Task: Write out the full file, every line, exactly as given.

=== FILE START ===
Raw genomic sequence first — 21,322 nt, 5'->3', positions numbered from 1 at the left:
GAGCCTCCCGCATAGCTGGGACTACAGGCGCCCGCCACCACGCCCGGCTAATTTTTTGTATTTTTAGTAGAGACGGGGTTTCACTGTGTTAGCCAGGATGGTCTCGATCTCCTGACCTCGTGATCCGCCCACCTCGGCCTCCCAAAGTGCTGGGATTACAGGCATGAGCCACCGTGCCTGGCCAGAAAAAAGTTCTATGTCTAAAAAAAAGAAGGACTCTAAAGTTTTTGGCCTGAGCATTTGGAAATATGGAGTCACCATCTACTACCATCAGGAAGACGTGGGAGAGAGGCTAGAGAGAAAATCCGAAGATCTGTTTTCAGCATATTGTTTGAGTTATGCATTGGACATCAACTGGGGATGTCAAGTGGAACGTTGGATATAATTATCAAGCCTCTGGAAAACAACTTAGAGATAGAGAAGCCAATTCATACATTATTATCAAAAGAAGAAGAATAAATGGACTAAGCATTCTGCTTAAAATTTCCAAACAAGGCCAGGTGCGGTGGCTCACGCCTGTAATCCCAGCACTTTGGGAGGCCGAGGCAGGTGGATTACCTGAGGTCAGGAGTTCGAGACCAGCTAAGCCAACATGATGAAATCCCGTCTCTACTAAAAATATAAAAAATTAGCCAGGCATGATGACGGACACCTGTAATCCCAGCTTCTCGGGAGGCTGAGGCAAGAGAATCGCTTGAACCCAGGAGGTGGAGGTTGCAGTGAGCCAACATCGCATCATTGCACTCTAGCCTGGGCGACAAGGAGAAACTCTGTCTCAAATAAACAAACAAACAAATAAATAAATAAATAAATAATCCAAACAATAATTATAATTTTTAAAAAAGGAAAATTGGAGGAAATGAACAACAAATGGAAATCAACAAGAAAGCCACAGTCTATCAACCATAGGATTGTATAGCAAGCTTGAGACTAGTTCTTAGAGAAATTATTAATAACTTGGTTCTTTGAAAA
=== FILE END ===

Raw genomic sequence first — 21,322 nt, 5'->3', positions numbered from 1 at the left:
GAGCCTCCCGCATAGCTGGGACTACAGGCGCCCGCCACCACGCCCGGCTAATTTTTTGTATTTTTAGTAGAGACGGGGTTTCACTGTGTTAGCCAGGATGGTCTCGATCTCCTGACCTCGTGATCCGCCCACCTCGGCCTCCCAAAGTGCTGGGATTACAGGCATGAGCCACCGTGCCTGGCCAGAAAAAAGTTCTATGTCTAAAAAAAAGAAGGACTCTAAAGTTTTTGGCCTGAGCATTTGGAAATATGGAGTCACCATCTACTACCATCAGGAAGACGTGGGAGAGAGGCTAGAGAGAAAATCCGAAGATCTGTTTTCAGCATATTGTTTGAGTTATGCATTGGACATCAACTGGGGATGTCAAGTGGAACGTTGGATATAATTATCAAGCCTCTGGAAAACAACTTAGAGATAGAGAAGCCAATTCATACATTATTATCAAAAGAAGAAGAATAAATGGACTAAGCATTCTGCTTAAAATTTCCAAACAAGGCCAGGTGCGGTGGCTCACGCCTGTAATCCCAGCACTTTGGGAGGCCGAGGCAGGTGGATTACCTGAGGTCAGGAGTTCGAGACCAGCTAAGCCAACATGATGAAATCCCGTCTCTACTAAAAATATAAAAAATTAGCCAGGCATGATGACGGACACCTGTAATCCCAGCTTCTCGGGAGGCTGAGGCAAGAGAATCGCTTGAACCCAGGAGGTGGAGGTTGCAGTGAGCCAACATCGCATCATTGCACTCTAGCCTGGGCGACAAGGAGAAACTCTGTCTCAAATAAACAAACAAACAAATAAATAAATAAATAAATAATCCAAACAATAATTATAATTTTTAAAAAAGGAAAATTGGAGGAAATGAACAACAAATGGAAATCAACAAGAAAGCCACAGTCTATCAACCATAGGATTGTATAGCAAGCTTGAGACTAGTTCTTAGAGAAATTATTAATAACTTGGTTCTTTGAAAA